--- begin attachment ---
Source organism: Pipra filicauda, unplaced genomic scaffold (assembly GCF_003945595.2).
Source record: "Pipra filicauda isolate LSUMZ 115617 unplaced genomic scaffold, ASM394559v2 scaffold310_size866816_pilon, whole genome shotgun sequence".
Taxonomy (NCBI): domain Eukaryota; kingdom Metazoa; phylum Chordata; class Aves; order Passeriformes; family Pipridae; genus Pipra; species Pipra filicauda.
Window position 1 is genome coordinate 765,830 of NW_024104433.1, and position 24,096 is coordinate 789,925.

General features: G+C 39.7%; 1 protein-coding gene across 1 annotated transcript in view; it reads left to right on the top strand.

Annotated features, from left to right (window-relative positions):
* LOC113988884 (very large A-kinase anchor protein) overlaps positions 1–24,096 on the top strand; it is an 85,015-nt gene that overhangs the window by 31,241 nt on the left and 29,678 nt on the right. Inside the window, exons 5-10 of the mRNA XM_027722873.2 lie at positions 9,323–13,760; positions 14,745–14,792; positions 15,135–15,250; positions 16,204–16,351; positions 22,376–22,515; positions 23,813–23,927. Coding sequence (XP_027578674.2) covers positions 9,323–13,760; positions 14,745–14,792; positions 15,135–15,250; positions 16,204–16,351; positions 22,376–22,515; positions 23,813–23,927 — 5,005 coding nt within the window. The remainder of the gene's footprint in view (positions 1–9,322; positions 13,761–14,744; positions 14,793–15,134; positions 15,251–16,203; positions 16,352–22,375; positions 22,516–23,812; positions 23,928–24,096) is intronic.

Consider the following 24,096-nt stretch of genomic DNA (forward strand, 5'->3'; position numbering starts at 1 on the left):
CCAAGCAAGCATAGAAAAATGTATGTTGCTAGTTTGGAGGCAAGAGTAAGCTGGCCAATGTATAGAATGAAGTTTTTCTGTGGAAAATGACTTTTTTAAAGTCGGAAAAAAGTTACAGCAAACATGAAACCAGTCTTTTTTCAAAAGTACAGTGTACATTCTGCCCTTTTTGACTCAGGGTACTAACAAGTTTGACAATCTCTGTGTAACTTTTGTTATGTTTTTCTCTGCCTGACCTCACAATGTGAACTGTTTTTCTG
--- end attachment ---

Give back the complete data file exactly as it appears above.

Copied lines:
Source organism: Pipra filicauda, unplaced genomic scaffold (assembly GCF_003945595.2).
Source record: "Pipra filicauda isolate LSUMZ 115617 unplaced genomic scaffold, ASM394559v2 scaffold310_size866816_pilon, whole genome shotgun sequence".
Taxonomy (NCBI): domain Eukaryota; kingdom Metazoa; phylum Chordata; class Aves; order Passeriformes; family Pipridae; genus Pipra; species Pipra filicauda.
Window position 1 is genome coordinate 765,830 of NW_024104433.1, and position 24,096 is coordinate 789,925.

General features: G+C 39.7%; 1 protein-coding gene across 1 annotated transcript in view; it reads left to right on the top strand.

Annotated features, from left to right (window-relative positions):
* LOC113988884 (very large A-kinase anchor protein) overlaps positions 1–24,096 on the top strand; it is an 85,015-nt gene that overhangs the window by 31,241 nt on the left and 29,678 nt on the right. Inside the window, exons 5-10 of the mRNA XM_027722873.2 lie at positions 9,323–13,760; positions 14,745–14,792; positions 15,135–15,250; positions 16,204–16,351; positions 22,376–22,515; positions 23,813–23,927. Coding sequence (XP_027578674.2) covers positions 9,323–13,760; positions 14,745–14,792; positions 15,135–15,250; positions 16,204–16,351; positions 22,376–22,515; positions 23,813–23,927 — 5,005 coding nt within the window. The remainder of the gene's footprint in view (positions 1–9,322; positions 13,761–14,744; positions 14,793–15,134; positions 15,251–16,203; positions 16,352–22,375; positions 22,516–23,812; positions 23,928–24,096) is intronic.

Consider the following 24,096-nt stretch of genomic DNA (forward strand, 5'->3'; position numbering starts at 1 on the left):
CCAAGCAAGCATAGAAAAATGTATGTTGCTAGTTTGGAGGCAAGAGTAAGCTGGCCAATGTATAGAATGAAGTTTTTCTGTGGAAAATGACTTTTTTAAAGTCGGAAAAAAGTTACAGCAAACATGAAACCAGTCTTTTTTCAAAAGTACAGTGTACATTCTGCCCTTTTTGACTCAGGGTACTAACAAGTTTGACAATCTCTGTGTAACTTTTGTTATGTTTTTCTCTGCCTGACCTCACAATGTGAACTGTTTTTCTG